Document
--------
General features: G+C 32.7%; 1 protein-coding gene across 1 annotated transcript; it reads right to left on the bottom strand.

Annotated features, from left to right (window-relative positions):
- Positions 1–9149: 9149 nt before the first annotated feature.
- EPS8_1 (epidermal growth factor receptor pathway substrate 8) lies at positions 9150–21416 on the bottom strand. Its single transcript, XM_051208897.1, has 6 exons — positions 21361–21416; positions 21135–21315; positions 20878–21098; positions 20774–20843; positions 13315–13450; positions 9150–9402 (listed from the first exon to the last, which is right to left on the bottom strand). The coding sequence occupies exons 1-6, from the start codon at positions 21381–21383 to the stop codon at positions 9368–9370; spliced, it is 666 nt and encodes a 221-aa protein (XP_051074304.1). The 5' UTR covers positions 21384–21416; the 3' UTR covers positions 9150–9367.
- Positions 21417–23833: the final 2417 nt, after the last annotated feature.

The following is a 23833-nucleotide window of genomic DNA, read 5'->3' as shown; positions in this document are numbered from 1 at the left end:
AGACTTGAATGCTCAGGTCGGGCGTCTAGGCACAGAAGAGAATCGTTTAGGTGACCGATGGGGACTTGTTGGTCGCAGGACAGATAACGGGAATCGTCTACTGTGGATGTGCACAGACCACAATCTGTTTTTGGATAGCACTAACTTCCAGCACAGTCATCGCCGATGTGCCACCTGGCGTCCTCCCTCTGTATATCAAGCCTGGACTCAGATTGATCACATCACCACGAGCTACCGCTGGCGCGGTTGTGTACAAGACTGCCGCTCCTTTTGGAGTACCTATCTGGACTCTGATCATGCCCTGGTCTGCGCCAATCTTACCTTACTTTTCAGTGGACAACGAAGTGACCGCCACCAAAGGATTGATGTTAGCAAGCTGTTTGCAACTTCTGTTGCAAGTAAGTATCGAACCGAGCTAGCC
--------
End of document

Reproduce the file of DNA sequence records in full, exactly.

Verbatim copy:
General features: G+C 32.7%; 1 protein-coding gene across 1 annotated transcript; it reads right to left on the bottom strand.

Annotated features, from left to right (window-relative positions):
- Positions 1–9149: 9149 nt before the first annotated feature.
- EPS8_1 (epidermal growth factor receptor pathway substrate 8) lies at positions 9150–21416 on the bottom strand. Its single transcript, XM_051208897.1, has 6 exons — positions 21361–21416; positions 21135–21315; positions 20878–21098; positions 20774–20843; positions 13315–13450; positions 9150–9402 (listed from the first exon to the last, which is right to left on the bottom strand). The coding sequence occupies exons 1-6, from the start codon at positions 21381–21383 to the stop codon at positions 9368–9370; spliced, it is 666 nt and encodes a 221-aa protein (XP_051074304.1). The 5' UTR covers positions 21384–21416; the 3' UTR covers positions 9150–9367.
- Positions 21417–23833: the final 2417 nt, after the last annotated feature.

The following is a 23833-nucleotide window of genomic DNA, read 5'->3' as shown; positions in this document are numbered from 1 at the left end:
AGACTTGAATGCTCAGGTCGGGCGTCTAGGCACAGAAGAGAATCGTTTAGGTGACCGATGGGGACTTGTTGGTCGCAGGACAGATAACGGGAATCGTCTACTGTGGATGTGCACAGACCACAATCTGTTTTTGGATAGCACTAACTTCCAGCACAGTCATCGCCGATGTGCCACCTGGCGTCCTCCCTCTGTATATCAAGCCTGGACTCAGATTGATCACATCACCACGAGCTACCGCTGGCGCGGTTGTGTACAAGACTGCCGCTCCTTTTGGAGTACCTATCTGGACTCTGATCATGCCCTGGTCTGCGCCAATCTTACCTTACTTTTCAGTGGACAACGAAGTGACCGCCACCAAAGGATTGATGTTAGCAAGCTGTTTGCAACTTCTGTTGCAAGTAAGTATCGAACCGAGCTAGCC